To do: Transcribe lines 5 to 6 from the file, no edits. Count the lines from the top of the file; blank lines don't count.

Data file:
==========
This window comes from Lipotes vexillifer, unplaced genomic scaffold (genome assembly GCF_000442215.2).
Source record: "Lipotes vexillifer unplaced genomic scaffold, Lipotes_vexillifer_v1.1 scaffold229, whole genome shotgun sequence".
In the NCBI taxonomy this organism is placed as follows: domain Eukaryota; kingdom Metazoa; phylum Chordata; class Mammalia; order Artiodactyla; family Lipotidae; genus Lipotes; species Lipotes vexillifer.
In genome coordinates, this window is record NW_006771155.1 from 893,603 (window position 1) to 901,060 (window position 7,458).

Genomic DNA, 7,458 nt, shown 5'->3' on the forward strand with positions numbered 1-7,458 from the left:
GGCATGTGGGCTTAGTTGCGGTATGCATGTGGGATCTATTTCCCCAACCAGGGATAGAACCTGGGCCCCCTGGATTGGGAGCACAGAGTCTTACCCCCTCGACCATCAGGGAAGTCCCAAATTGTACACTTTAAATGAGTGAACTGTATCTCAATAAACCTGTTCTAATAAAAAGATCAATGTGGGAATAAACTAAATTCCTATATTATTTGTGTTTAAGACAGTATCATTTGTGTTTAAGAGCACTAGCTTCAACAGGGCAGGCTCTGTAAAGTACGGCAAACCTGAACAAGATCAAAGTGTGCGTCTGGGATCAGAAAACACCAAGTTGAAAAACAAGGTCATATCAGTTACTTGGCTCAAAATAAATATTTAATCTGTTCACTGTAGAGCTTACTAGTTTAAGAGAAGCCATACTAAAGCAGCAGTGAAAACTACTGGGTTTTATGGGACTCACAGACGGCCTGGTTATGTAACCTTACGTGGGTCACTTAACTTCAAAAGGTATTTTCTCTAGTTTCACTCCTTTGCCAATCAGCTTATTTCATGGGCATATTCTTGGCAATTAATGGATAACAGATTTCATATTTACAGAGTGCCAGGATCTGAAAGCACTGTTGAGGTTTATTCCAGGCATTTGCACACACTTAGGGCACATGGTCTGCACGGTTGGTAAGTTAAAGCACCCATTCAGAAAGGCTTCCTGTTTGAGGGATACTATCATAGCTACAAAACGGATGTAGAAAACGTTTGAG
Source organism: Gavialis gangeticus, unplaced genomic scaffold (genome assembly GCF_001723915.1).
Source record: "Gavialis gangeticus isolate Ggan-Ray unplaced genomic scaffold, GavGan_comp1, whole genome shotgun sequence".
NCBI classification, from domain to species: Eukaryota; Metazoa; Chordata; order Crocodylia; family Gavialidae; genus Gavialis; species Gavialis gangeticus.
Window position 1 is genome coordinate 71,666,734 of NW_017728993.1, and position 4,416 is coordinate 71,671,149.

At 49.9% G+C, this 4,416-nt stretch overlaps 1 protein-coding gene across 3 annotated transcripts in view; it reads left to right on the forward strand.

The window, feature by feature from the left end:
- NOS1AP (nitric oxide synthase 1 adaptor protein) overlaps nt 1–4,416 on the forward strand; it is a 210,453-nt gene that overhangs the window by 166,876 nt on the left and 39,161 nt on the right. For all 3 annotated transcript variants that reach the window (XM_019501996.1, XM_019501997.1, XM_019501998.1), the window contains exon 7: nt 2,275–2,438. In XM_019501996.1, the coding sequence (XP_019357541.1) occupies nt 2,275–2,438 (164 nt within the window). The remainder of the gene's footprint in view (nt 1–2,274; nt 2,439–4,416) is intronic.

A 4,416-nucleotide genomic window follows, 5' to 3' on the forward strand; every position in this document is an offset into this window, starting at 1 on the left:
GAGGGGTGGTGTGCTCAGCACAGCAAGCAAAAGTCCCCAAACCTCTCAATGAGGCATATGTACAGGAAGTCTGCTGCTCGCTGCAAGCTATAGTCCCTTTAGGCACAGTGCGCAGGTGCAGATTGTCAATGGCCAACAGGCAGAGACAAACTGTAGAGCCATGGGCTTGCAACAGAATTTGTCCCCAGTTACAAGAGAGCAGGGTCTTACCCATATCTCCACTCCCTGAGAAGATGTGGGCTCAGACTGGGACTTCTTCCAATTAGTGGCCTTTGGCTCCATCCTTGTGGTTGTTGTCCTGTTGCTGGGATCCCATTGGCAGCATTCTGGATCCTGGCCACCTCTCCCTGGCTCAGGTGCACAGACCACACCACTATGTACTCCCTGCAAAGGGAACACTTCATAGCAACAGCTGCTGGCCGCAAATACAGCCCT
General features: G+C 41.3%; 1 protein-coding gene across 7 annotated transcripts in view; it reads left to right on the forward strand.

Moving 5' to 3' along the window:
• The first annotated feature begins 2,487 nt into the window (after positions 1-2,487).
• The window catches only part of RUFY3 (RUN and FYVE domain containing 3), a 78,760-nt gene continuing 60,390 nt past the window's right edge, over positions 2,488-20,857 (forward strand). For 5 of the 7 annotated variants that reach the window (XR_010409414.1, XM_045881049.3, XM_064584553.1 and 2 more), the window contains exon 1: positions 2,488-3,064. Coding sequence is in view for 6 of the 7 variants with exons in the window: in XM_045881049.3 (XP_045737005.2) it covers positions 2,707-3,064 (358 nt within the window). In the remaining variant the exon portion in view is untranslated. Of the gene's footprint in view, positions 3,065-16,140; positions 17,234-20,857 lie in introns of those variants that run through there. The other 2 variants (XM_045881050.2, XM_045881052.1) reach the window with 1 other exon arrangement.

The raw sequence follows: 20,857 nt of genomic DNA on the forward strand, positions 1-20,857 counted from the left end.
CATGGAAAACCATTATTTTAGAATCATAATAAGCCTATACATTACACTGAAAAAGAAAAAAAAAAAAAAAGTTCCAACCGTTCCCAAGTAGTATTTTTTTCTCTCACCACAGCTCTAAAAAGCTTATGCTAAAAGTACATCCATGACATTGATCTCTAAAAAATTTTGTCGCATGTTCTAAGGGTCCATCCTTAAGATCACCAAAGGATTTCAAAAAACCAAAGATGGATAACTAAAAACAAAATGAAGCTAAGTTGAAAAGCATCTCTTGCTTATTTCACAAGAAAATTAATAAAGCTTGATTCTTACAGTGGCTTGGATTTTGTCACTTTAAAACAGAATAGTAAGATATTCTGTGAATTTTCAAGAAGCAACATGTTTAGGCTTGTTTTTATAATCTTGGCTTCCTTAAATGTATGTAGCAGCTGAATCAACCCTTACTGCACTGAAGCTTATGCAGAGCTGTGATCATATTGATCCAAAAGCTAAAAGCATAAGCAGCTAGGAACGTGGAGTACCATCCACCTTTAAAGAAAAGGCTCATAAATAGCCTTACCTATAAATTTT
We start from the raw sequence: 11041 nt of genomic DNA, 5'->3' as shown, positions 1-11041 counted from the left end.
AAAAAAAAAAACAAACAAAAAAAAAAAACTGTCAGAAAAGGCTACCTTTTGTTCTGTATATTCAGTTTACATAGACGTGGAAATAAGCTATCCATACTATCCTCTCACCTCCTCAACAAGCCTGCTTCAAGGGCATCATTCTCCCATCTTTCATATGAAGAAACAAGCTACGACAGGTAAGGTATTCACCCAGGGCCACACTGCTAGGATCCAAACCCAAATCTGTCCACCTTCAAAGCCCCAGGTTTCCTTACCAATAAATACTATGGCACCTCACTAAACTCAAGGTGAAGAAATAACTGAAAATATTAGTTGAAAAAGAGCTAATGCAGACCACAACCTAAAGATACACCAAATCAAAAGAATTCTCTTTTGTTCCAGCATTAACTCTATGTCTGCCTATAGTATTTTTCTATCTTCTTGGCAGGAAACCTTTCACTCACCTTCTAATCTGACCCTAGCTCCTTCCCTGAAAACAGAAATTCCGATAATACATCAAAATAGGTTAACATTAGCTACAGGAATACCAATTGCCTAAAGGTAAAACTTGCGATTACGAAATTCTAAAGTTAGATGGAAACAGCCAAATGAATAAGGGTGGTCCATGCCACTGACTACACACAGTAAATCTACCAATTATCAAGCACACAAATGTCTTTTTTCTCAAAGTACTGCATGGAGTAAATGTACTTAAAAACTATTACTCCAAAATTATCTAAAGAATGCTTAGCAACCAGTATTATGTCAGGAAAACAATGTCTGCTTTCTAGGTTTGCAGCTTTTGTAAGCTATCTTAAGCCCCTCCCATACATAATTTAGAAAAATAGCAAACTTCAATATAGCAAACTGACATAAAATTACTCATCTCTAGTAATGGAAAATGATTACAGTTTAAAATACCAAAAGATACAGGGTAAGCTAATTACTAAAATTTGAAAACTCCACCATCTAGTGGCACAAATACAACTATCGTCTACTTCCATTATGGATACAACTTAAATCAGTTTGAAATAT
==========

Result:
Genomic DNA, 7,458 nt, shown 5'->3' on the forward strand with positions numbered 1-7,458 from the left:
GGCATGTGGGCTTAGTTGCGGTATGCATGTGGGATCTATTTCCCCAACCAGGGATAGAACCTGGGCCCCCTGGATTGGGAGCACAGAGTCTTACCCCCTCGACCATCAGGGAAGTCCCAAATTGTACACTTTAAATGAGTGAACTGTATCTCAATAAACCTGTTCTAATAAAAAGATCAATGTGGGAATAAACTAAATTCCTATATTATTTGTGTTTAAGACAGTATCATTTGTGTTTAAGAGCACTAGCTTCAACAGGGCAGGCTCTGTAAAGTACGGCAAACCTGAACAAGATCAAAGTGTGCGTCTGGGATCAGAAAACACCAAGTTGAAAAACAAGGTCATATCAGTTACTTGGCTCAAAATAAATATTTAATCTGTTCACTGTAGAGCTTACTAGTTTAAGAGAAGCCATACTAAAGCAGCAGTGAAAACTACTGGGTTTTATGGGACTCACAGACGGCCTGGTTATGTAACCTTACGTGGGTCACTTAACTTCAAAAGGTATTTTCTCTAGTTTCACTCCTTTGCCAATCAGCTTATTTCATGGGCATATTCTTGGCAATTAATGGATAACAGATTTCATATTTACAGAGTGCCAGGATCTGAAAGCACTGTTGAGGTTTATTCCAGGCATTTGCACACACTTAGGGCACATGGTCTGCACGGTTGGTAAGTTAAAGCACCCATTCAGAAAGGCTTCCTGTTTGAGGGATACTATCATAGCTACAAAACGGATGTAGAAAACGTTTGAG